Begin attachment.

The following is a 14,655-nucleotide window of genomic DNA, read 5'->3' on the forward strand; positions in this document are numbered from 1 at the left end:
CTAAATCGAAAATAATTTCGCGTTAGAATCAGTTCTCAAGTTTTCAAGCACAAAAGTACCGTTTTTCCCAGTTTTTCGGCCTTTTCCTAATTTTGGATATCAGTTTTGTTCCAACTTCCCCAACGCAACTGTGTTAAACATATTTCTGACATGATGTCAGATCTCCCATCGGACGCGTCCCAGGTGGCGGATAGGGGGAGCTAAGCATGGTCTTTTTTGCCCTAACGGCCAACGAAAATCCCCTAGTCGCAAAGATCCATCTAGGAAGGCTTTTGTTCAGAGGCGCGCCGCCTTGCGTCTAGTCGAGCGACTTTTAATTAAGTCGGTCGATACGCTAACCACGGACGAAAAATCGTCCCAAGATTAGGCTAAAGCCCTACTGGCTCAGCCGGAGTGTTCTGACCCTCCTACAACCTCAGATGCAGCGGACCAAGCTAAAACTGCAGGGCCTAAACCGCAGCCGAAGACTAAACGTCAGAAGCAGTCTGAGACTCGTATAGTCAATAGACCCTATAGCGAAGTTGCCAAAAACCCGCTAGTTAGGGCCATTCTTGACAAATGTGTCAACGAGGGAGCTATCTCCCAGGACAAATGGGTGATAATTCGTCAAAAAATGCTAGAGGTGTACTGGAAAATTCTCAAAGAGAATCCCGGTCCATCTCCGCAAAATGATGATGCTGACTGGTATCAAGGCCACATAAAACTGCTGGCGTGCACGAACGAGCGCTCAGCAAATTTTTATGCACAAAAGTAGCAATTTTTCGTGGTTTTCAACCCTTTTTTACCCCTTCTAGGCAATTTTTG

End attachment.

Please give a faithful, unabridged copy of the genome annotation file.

The following is a 14,655-nucleotide window of genomic DNA, read 5'->3' on the forward strand; positions in this document are numbered from 1 at the left end:
CTAAATCGAAAATAATTTCGCGTTAGAATCAGTTCTCAAGTTTTCAAGCACAAAAGTACCGTTTTTCCCAGTTTTTCGGCCTTTTCCTAATTTTGGATATCAGTTTTGTTCCAACTTCCCCAACGCAACTGTGTTAAACATATTTCTGACATGATGTCAGATCTCCCATCGGACGCGTCCCAGGTGGCGGATAGGGGGAGCTAAGCATGGTCTTTTTTGCCCTAACGGCCAACGAAAATCCCCTAGTCGCAAAGATCCATCTAGGAAGGCTTTTGTTCAGAGGCGCGCCGCCTTGCGTCTAGTCGAGCGACTTTTAATTAAGTCGGTCGATACGCTAACCACGGACGAAAAATCGTCCCAAGATTAGGCTAAAGCCCTACTGGCTCAGCCGGAGTGTTCTGACCCTCCTACAACCTCAGATGCAGCGGACCAAGCTAAAACTGCAGGGCCTAAACCGCAGCCGAAGACTAAACGTCAGAAGCAGTCTGAGACTCGTATAGTCAATAGACCCTATAGCGAAGTTGCCAAAAACCCGCTAGTTAGGGCCATTCTTGACAAATGTGTCAACGAGGGAGCTATCTCCCAGGACAAATGGGTGATAATTCGTCAAAAAATGCTAGAGGTGTACTGGAAAATTCTCAAAGAGAATCCCGGTCCATCTCCGCAAAATGATGATGCTGACTGGTATCAAGGCCACATAAAACTGCTGGCGTGCACGAACGAGCGCTCAGCAAATTTTTATGCACAAAAGTAGCAATTTTTCGTGGTTTTCAACCCTTTTTTACCCCTTCTAGGCAATTTTTG